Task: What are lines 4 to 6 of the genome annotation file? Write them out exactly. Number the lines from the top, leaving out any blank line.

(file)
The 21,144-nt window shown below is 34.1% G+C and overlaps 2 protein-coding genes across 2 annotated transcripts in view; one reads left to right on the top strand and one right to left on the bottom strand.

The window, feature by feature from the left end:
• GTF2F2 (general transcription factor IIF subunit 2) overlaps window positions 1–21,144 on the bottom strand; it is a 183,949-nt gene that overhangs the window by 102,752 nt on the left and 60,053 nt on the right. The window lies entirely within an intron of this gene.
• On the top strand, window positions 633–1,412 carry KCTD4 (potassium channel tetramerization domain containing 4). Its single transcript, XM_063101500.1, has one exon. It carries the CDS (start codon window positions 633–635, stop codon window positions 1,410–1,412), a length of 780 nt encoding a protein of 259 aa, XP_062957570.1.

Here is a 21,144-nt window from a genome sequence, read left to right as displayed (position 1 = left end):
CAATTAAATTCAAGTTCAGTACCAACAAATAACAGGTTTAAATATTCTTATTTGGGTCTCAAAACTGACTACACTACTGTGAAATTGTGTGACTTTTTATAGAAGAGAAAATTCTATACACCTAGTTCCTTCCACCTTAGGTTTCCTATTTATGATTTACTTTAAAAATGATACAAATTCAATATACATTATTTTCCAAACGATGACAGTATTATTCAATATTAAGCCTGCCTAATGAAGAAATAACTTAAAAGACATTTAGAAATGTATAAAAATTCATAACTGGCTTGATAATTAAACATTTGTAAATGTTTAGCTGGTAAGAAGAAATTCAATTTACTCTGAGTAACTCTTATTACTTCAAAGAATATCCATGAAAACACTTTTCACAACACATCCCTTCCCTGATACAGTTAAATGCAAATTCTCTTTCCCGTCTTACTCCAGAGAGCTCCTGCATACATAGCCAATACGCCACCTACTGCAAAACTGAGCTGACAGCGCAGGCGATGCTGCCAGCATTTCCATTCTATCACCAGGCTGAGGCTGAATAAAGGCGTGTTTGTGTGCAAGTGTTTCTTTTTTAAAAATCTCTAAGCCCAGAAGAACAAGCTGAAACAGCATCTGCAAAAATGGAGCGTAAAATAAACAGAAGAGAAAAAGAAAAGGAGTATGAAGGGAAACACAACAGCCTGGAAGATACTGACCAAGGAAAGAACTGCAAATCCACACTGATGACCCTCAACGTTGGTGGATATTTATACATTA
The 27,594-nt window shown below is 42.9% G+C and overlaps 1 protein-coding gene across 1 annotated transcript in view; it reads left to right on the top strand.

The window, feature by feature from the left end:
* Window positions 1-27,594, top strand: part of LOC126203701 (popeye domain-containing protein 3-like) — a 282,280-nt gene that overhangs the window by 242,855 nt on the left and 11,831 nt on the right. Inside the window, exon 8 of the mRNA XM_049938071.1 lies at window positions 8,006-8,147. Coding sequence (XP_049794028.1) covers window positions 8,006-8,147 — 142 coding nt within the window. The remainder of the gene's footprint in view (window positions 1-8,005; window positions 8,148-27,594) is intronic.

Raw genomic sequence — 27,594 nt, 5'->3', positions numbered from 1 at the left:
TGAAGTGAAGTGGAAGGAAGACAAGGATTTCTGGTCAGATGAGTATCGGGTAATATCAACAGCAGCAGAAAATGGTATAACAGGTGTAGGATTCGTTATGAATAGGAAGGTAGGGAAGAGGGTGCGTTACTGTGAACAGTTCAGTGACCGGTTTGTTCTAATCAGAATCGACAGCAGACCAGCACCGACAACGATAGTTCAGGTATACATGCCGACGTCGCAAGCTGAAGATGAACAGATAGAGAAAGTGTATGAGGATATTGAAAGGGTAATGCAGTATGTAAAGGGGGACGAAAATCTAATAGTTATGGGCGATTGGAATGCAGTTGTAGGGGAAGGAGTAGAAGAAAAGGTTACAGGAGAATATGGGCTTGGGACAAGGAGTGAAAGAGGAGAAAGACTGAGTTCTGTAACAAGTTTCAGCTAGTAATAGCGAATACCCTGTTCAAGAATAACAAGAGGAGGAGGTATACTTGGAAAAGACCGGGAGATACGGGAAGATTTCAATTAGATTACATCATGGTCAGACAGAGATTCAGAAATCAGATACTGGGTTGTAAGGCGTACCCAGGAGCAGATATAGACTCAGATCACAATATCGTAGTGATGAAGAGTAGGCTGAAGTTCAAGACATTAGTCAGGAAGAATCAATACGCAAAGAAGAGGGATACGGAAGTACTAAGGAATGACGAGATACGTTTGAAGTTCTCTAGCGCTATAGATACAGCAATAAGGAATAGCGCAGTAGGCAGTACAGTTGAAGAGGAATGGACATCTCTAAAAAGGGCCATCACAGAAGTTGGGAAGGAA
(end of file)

• On the top strand, window positions 633–1,412 carry KCTD4 (potassium channel tetramerization domain containing 4). Its single transcript, XM_063101500.1, has one exon. It carries the CDS (start codon window positions 633–635, stop codon window positions 1,410–1,412), a length of 780 nt encoding a protein of 259 aa, XP_062957570.1.

Here is a 21,144-nt window from a genome sequence, read left to right as displayed (position 1 = left end):
CAATTAAATTCAAGTTCAGTACCAACAAATAACAGGTTTAAATATTCTTATTTGGGTCTCAAAACTGACTACACTACTGTGAAATTGTGTGACTTTTTATAGAAGAGAAAATTCTATACACCTAGTTCCTTCCACCTTAGGTTTCCTATTTATGATTTACTTTAAAAATGATACAAATTCAATATACATTATTTTCCAAACGATGACAGTATTATTCAATATTAAGCCTGCCTAATGAAGAAATAACTTAAAAGACATTTAGAAATGTATAAAAATTCATAACTGGCTTGATAATTAAACATTTGTAAATGTTTAGCTGGTAAGAAGAAATTCAATTTACTCTGAGTAACTCTTATTACTTCAAAGAATATCCATGAAAACACTTTTCACAACACATCCCTTCCCTGATACAGTTAAATGCAAATTCTCTTTCCCGTCTTACTCCAGAGAGCTCCTGCATACATAGCCAATACGCCACCTACTGCAAAACTGAGCTGACAGCGCAGGCGATGCTGCCAGCATTTCCATTCTATCACCAGGCTGAGGCTGAATAAAGGCGTGTTTGTGTGCAAGTGTTTCTTTTTTAAAAATCTCTAAGCCCAGAAGAACAAGCTGAAACAGCATCTGCAAAAATGGAGCGTAAAATAAACAGAAGAGAAAAAGAAAAGGAGTATGAAGGGAAACACAACAGCCTGGAAGATACTGACCAAGGAAAGAACTGCAAATCCACACTGATGACCCTCAACGTTGGTGGATATTTATACATTA